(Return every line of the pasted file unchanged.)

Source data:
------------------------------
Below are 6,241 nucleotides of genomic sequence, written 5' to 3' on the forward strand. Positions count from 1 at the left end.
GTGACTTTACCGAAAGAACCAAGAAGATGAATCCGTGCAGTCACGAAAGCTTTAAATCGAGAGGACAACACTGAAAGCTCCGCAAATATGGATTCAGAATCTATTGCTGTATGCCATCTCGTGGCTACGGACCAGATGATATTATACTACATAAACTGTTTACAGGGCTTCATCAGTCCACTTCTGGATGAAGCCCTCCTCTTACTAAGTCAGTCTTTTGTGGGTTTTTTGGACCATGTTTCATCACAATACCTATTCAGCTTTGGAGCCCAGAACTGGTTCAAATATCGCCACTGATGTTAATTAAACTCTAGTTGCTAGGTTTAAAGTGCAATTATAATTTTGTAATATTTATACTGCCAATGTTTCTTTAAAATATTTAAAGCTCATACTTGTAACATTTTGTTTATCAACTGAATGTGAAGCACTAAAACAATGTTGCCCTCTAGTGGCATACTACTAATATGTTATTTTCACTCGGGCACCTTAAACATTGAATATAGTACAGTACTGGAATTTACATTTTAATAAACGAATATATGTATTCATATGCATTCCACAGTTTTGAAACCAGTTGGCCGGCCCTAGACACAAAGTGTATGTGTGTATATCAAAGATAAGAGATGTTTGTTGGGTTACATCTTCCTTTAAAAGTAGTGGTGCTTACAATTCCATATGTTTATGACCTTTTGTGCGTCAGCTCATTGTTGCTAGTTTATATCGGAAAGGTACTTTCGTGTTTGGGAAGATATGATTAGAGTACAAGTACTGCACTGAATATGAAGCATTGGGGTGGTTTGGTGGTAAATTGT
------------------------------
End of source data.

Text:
Below are 6,241 nucleotides of genomic sequence, written 5' to 3' on the forward strand. Positions count from 1 at the left end.
GTGACTTTACCGAAAGAACCAAGAAGATGAATCCGTGCAGTCACGAAAGCTTTAAATCGAGAGGACAACACTGAAAGCTCCGCAAATATGGATTCAGAATCTATTGCTGTATGCCATCTCGTGGCTACGGACCAGATGATATTATACTACATAAACTGTTTACAGGGCTTCATCAGTCCACTTCTGGATGAAGCCCTCCTCTTACTAAGTCAGTCTTTTGTGGGTTTTTTGGACCATGTTTCATCACAATACCTATTCAGCTTTGGAGCCCAGAACTGGTTCAAATATCGCCACTGATGTTAATTAAACTCTAGTTGCTAGGTTTAAAGTGCAATTATAATTTTGTAATATTTATACTGCCAATGTTTCTTTAAAATATTTAAAGCTCATACTTGTAACATTTTGTTTATCAACTGAATGTGAAGCACTAAAACAATGTTGCCCTCTAGTGGCATACTACTAATATGTTATTTTCACTCGGGCACCTTAAACATTGAATATAGTACAGTACTGGAATTTACATTTTAATAAACGAATATATGTATTCATATGCATTCCACAGTTTTGAAACCAGTTGGCCGGCCCTAGACACAAAGTGTATGTGTGTATATCAAAGATAAGAGATGTTTGTTGGGTTACATCTTCCTTTAAAAGTAGTGGTGCTTACAATTCCATATGTTTATGACCTTTTGTGCGTCAGCTCATTGTTGCTAGTTTATATCGGAAAGGTACTTTCGTGTTTGGGAAGATATGATTAGAGTACAAGTACTGCACTGAATATGAAGCATTGGGGTGGTTTGGTGGTAAATTGT